Something rare is happening in U.S.-Israel relations – something that has happened only once since the rebirth of the state of Israel in 1948. Only one American president ever slapped an Israeli prime minister on the back and said, “Y’all come on over and meet the folks.” More presidents have slapped them upside the head!
In January 1968, Lyndon Johnson was the first presidential Texan to host an Israeli prime minister, Levi Eshkol, for a Texas good time and some “barbecue diplomacy” at his Hill Country cattle ranch in Johnson City.
On April 11, Prairie Chapel Ranch in Crawford, Texas, will come alive as the Bible land meets the Bible belt.
Sharon will step into what President Bush sees as genuine America – just plain folks – where a handshake is as good as a written contract. The two ranchers will ride the range side-by-side on a virtual cattle drive – or for Sharon, sheep herding.
The two leaders have hit it off ever since their first meeting in December 1998, when then-foreign minister and former general Ariel Sharon spent a couple of hours in a helicopter showing a promising Texas governor how small the Holy Land really is – especially compared to some Texas ranches.
Just over a year later, President George W. Bush telephoned Prime Minister-elect Ariel Sharon to congratulate him shortly after his victory and reminisced with him about their helicopter trip. According to the Jerusalem Post (Feb. 8, 2001), Bush reminded Sharon that, when they parted, the then-Texas governor had told him that the next time they would see each other would be when he is president and Sharon is prime minister.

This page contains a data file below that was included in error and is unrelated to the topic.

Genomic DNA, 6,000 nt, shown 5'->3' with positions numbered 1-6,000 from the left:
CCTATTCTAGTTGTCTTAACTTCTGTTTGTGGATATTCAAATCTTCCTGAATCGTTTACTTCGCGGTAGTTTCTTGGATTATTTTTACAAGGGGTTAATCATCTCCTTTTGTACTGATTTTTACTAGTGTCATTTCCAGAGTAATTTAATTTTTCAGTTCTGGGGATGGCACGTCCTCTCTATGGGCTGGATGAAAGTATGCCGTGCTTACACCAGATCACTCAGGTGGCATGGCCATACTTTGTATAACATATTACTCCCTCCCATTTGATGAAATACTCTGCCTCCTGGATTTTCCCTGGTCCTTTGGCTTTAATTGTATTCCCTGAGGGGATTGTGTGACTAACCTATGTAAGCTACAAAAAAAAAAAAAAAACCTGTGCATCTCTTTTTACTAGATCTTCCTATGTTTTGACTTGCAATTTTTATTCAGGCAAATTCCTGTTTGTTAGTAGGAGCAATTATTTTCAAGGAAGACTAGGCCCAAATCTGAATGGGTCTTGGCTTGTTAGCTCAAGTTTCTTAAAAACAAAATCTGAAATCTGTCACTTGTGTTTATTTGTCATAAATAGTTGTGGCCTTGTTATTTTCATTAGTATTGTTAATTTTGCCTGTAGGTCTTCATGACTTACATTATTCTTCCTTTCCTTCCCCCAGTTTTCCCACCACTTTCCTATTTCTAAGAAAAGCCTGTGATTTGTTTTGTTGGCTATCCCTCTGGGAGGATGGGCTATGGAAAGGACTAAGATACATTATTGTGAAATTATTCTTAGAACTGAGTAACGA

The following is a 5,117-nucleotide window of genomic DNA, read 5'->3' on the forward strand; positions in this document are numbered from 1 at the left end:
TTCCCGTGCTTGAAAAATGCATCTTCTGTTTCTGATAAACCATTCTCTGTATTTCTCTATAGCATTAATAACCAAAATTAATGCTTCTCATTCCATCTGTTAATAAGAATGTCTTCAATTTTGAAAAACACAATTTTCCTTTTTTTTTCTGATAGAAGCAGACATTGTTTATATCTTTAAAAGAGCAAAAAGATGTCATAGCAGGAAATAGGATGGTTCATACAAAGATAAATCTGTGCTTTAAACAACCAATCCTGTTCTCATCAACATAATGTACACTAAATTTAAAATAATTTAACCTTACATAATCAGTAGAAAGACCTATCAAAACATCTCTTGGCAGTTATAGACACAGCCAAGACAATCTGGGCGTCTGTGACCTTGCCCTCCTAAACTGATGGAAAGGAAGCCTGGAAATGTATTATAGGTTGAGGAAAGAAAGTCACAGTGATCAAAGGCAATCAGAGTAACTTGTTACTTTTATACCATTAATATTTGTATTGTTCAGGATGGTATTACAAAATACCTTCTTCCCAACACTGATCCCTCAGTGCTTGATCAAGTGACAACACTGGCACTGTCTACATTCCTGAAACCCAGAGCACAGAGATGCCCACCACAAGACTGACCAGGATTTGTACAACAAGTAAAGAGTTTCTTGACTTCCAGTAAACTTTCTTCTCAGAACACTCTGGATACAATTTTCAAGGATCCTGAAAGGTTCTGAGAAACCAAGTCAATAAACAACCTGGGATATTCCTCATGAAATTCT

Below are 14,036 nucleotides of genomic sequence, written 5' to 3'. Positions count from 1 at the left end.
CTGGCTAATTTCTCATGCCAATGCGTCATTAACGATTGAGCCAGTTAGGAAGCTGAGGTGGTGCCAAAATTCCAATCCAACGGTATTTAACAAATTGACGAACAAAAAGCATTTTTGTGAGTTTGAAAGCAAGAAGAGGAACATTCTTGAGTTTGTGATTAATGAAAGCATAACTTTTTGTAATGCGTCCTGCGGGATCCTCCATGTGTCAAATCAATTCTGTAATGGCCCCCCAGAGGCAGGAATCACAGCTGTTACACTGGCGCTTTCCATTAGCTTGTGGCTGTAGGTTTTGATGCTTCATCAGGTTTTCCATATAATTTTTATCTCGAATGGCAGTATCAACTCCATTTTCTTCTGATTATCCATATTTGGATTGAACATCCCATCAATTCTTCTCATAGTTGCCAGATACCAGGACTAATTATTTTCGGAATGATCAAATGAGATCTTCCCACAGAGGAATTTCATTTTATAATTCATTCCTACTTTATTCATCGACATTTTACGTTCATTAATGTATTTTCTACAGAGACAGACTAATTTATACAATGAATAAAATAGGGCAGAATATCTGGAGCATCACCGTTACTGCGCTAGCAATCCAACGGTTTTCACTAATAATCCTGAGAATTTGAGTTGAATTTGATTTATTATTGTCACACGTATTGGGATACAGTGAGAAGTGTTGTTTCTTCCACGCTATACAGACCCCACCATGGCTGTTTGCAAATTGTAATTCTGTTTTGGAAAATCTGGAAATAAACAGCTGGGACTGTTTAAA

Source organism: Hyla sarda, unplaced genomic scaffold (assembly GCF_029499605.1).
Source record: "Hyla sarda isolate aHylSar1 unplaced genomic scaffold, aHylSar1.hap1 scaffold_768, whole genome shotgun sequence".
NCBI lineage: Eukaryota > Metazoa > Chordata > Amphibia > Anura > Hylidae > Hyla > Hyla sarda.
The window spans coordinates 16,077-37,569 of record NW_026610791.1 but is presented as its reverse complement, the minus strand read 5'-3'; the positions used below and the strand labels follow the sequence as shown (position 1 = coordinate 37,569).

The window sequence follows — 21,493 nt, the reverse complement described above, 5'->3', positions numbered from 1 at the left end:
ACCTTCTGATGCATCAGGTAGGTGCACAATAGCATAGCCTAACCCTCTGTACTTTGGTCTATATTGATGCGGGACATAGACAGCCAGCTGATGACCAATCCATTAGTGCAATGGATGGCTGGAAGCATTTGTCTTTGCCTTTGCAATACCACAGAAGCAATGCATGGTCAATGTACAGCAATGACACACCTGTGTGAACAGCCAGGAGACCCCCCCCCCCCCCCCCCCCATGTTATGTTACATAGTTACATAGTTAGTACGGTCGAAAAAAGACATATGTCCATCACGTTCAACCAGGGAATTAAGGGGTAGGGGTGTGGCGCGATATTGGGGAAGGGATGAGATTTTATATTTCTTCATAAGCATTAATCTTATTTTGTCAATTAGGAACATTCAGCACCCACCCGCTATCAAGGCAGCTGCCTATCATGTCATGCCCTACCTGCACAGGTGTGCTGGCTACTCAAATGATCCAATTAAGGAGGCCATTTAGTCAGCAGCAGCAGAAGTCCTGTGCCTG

During the 2004 presidential election, Sharon broke with many Jewish supporters in the United States by wholeheartedly endorsing Bush’s re-election.
Sharon refused to meet with Kerry – he even declined a meeting with Kerry’s brother. Sharon bet the ranch on Bush and was vindicated when the president was re-elected. Known to be one tough Texan, George W. Bush has done more for Israel in one term than all past American presidents combined.
Iraq is no longer a mortal threat to Israel, and the U.S. crosshairs are now squarely fixed on Iran’s nuclear reactor. Osama bin Laden is no longer a threat to Israel. Libya has shut down its WMD program and even appears to be shutting down its state sponsorship of terrorism. Look at Syria: Damascus has blinked and is reluctantly withdrawing from Lebanon. Bush took on Yasser Arafat and completely destroyed his creditability – something that Israel itself could not do.
A fresh wind is blowing in the Middle East. Israel’s emerging victory in the war against terrorism is providing it with the opportunity of moving toward becoming self-sufficient economically. A country whose annual expenditure on defense has been a strangling and suffocating 11.8 percent of GDP now has no enemies of significance to fight. Now that’s “Shalom, y’all.”